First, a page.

That's true - I got outed to my friends when I retired in my 50s. Not a very early retirement by MMM standards but much earlier than my friends could retire.
Or if your friends were like mine, they just assumed you were poor and lost your job  couldn't find another. When I first quit my job people just assumed I'd be looking for one once my "sabbatical" ended. When it never ended it was more like "Poor Spartana. She doesn't have a job and can't find one so can't  afford nicer things." I tryed to explain FIRE to them years ago, and how, no, I wasn't poor and didn't want or need a job, ,  but most couldn't fathom giving up their luxury "needs" - even though they complained how deep in debt they were and would never be able to retire.  Eventually I gave up talking about it and realised stealth wealth was the way to go.

Yeah..if I bail on my job again, there will be no Facebook announcement or public blog.

Once I finish up in my mid-40s I plan to announce my retirement on LinkedIn.

But I guess I'm lucky that my friends/family are either supportive or neutral about the concept of FIRE. Maybe it's because here in Australia everyone who is able-bodied has such a ridiculously high standard of living that there are fewer negative assumptions about people who are unorthodox in their financial paths.

I'm not going to shout about fatFIRE on the footpath because I don't want to get robbed etc (although the likelihood of that here in a suburb of Australia where the average house price is $2.7m is low), but I also don't see the need to feign being a working class person or lie about retiring early. Everyone in my family already knows about my Fire plans and most of my friends do too and a few of them have the same mindset.

Yeah...I get that.

It can get a bit delicate with family.

Last time we talked about it, my mom thinks I should work as long as I'm able to. Dad thinks I should spend more money on myself and he's maybe not wrong about that, but alas....

When I told them if I work until age age 57 when I can start my government pension, the projections are that I will have so much more money than I'll ever need, of course brother in law piped up that I should give money to him then.  WTF?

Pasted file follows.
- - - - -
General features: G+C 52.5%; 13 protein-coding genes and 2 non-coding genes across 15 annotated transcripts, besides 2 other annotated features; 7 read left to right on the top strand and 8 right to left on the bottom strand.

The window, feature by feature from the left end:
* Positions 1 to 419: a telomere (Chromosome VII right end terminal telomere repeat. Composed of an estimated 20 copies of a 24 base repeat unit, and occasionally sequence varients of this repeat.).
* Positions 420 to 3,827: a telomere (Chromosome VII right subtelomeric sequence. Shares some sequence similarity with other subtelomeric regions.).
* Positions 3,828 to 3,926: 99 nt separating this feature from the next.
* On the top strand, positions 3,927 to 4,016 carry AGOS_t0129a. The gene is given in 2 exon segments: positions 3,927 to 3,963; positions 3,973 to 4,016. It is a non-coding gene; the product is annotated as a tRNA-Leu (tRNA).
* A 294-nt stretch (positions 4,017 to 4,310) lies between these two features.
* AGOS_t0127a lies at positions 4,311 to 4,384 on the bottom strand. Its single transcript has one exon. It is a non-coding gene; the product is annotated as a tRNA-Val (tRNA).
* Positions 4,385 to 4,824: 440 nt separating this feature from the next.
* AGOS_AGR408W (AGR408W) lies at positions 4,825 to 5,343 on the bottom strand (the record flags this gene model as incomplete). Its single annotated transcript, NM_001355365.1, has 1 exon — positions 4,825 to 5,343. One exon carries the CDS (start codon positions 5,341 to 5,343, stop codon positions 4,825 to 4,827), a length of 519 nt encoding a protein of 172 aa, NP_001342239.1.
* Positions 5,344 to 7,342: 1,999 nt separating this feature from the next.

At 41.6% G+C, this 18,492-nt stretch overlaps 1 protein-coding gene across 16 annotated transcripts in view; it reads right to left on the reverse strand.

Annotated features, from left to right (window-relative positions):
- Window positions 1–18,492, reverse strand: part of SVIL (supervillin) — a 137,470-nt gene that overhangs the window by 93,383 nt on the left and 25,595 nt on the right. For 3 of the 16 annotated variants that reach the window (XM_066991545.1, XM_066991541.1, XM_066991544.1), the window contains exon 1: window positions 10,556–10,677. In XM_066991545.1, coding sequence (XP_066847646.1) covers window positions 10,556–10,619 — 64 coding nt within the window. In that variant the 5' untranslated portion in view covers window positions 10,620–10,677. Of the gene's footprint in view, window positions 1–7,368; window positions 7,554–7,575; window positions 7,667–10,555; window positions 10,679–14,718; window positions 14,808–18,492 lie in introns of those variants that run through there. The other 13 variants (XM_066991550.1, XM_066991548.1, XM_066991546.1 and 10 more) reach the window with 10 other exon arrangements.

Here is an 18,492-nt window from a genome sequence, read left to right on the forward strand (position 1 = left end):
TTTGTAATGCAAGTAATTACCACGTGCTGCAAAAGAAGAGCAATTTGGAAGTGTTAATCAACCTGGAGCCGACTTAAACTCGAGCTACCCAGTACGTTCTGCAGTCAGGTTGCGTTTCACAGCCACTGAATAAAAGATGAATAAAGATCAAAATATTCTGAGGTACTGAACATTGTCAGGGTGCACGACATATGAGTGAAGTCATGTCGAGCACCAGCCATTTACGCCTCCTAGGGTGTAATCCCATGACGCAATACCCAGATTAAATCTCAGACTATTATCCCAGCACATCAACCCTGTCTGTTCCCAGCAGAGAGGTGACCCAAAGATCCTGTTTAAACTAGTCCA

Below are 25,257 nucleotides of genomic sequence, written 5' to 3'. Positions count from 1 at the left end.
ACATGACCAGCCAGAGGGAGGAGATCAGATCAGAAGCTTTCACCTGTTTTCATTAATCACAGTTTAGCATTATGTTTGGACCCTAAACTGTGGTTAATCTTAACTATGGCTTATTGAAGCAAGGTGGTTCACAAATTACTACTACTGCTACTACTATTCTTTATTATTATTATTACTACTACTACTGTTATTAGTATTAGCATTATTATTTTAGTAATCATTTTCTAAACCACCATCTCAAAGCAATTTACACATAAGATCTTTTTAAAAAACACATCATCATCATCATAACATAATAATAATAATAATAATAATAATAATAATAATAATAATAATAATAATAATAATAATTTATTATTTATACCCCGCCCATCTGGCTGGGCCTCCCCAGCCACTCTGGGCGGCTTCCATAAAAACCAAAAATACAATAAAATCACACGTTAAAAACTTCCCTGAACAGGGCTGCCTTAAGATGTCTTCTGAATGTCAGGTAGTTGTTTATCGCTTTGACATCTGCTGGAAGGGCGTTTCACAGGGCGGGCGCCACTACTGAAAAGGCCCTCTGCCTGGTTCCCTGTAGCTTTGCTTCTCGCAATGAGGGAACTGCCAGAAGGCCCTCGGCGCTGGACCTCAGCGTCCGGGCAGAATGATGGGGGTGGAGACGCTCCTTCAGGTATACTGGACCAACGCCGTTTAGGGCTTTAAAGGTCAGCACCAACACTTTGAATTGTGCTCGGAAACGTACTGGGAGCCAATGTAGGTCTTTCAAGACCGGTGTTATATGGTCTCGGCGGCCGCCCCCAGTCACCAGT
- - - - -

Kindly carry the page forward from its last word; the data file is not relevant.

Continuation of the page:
Most people don't understand modeling, projections, and such.

It is unwise to give the probably rosy out look without the caveate that you could also go broke if the market tumbles.

It's the combination of working an extra 15+ years (which massively increases the pension and also increases social security) and continuing to max out accounts without depleting portfolio. The numbers get kind of silly.

If I continued to work a government job until 57, I see a 0% chance of going broke unless I adopt some extraordinarily spendy habits in between now and then. My current spending would basically be covered by the pension and social security.

I'm just saying maybe don't act too rich and secure around BIL!

GilesMM

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Re: Thoughts on how to maintain the “stealth” part of stealth wealth
« Reply #66 on: July 04, 2024, 06:32:27 AM »
I am convinced certain tradespeople will put my address in Zillow or Redfin before quoting a service.  I am tempted to give them a different nearby address for the quote, then say I made a mistake if we go forward, assuming the service is not square-footage dependent.

I have heard something similar.

Had a contractor stop by for a cold-call the other day. $36K to resurface our aging asphalt driveway he suggested.
Nah. Not right now.
$25K he quickly suggested then.
Not right now... (I'll be shopping around for better prices or return to a gravel/grass driveway - we're rural). 

Also: I like shiny things but am content to buy used shiny things that were lovingly cared for by all the people who previously owned them. At a big discount compared to new shiny things. ;)


If by resurfacing you mean resealing, that runs a bit over $1/sq foot.  At $25k, you must have a very impressive driveway (10 feet wide and 2500 feet long?).

wageslave23

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Re: Thoughts on how to maintain the “stealth” part of stealth wealth